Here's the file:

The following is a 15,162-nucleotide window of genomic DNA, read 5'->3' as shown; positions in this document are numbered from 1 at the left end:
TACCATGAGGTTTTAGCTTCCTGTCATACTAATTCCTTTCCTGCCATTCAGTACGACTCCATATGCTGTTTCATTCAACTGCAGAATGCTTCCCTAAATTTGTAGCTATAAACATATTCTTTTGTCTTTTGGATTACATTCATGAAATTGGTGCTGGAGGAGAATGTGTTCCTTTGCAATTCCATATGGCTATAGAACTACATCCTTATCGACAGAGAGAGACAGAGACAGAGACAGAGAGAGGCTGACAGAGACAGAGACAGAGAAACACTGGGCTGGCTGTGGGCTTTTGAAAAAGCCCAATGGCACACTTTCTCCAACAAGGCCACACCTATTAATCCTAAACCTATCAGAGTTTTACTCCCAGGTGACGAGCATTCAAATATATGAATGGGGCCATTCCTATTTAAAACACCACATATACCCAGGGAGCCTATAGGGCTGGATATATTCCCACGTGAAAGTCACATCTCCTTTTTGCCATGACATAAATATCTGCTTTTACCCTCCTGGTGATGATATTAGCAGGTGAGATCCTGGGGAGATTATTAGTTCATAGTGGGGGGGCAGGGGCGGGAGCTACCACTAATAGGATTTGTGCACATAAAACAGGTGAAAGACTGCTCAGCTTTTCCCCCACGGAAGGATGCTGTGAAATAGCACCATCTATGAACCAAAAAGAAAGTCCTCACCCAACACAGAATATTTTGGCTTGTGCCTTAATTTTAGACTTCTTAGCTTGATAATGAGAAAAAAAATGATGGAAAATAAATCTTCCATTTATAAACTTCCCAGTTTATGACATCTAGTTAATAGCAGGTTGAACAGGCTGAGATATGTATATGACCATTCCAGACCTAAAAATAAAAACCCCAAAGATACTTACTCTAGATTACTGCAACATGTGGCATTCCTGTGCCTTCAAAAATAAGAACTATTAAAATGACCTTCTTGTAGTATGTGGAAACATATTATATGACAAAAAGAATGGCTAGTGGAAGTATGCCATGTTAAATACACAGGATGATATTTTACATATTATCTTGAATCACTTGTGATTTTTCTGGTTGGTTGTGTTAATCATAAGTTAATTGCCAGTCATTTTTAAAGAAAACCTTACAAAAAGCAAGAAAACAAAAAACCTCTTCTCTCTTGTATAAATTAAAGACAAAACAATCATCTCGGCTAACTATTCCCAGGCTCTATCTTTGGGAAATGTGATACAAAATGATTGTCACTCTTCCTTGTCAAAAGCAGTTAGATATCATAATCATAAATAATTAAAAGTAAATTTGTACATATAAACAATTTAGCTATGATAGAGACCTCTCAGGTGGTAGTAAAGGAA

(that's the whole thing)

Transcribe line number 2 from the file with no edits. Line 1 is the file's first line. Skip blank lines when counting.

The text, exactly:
TACCATGAGGTTTTAGCTTCCTGTCATACTAATTCCTTTCCTGCCATTCAGTACGACTCCATATGCTGTTTCATTCAACTGCAGAATGCTTCCCTAAATTTGTAGCTATAAACATATTCTTTTGTCTTTTGGATTACATTCATGAAATTGGTGCTGGAGGAGAATGTGTTCCTTTGCAATTCCATATGGCTATAGAACTACATCCTTATCGACAGAGAGAGACAGAGACAGAGACAGAGAGAGGCTGACAGAGACAGAGACAGAGAAACACTGGGCTGGCTGTGGGCTTTTGAAAAAGCCCAATGGCACACTTTCTCCAACAAGGCCACACCTATTAATCCTAAACCTATCAGAGTTTTACTCCCAGGTGACGAGCATTCAAATATATGAATGGGGCCATTCCTATTTAAAACACCACATATACCCAGGGAGCCTATAGGGCTGGATATATTCCCACGTGAAAGTCACATCTCCTTTTTGCCATGACATAAATATCTGCTTTTACCCTCCTGGTGATGATATTAGCAGGTGAGATCCTGGGGAGATTATTAGTTCATAGTGGGGGGGCAGGGGCGGGAGCTACCACTAATAGGATTTGTGCACATAAAACAGGTGAAAGACTGCTCAGCTTTTCCCCCACGGAAGGATGCTGTGAAATAGCACCATCTATGAACCAAAAAGAAAGTCCTCACCCAACACAGAATATTTTGGCTTGTGCCTTAATTTTAGACTTCTTAGCTTGATAATGAGAAAAAAAATGATGGAAAATAAATCTTCCATTTATAAACTTCCCAGTTTATGACATCTAGTTAATAGCAGGTTGAACAGGCTGAGATATGTATATGACCATTCCAGACCTAAAAATAAAAACCCCAAAGATACTTACTCTAGATTACTGCAACATGTGGCATTCCTGTGCCTTCAAAAATAAGAACTATTAAAATGACCTTCTTGTAGTATGTGGAAACATATTATATGACAAAAAGAATGGCTAGTGGAAGTATGCCATGTTAAATACACAGGATGATATTTTACATATTATCTTGAATCACTTGTGATTTTTCTGGTTGGTTGTGTTAATCATAAGTTAATTGCCAGTCATTTTTAAAGAAAACCTTACAAAAAGCAAGAAAACAAAAAACCTCTTCTCTCTTGTATAAATTAAAGACAAAACAATCATCTCGGCTAACTATTCCCAGGCTCTATCTTTGGGAAATGTGATACAAAATGATTGTCACTCTTCCTTGTCAAAAGCAGTTAGATATCATAATCATAAATAATTAAAAGTAAATTTGTACATATAAACAATTTAGCTATGATAGAGACCTCTCAGGTGGTAGTAAAGGAA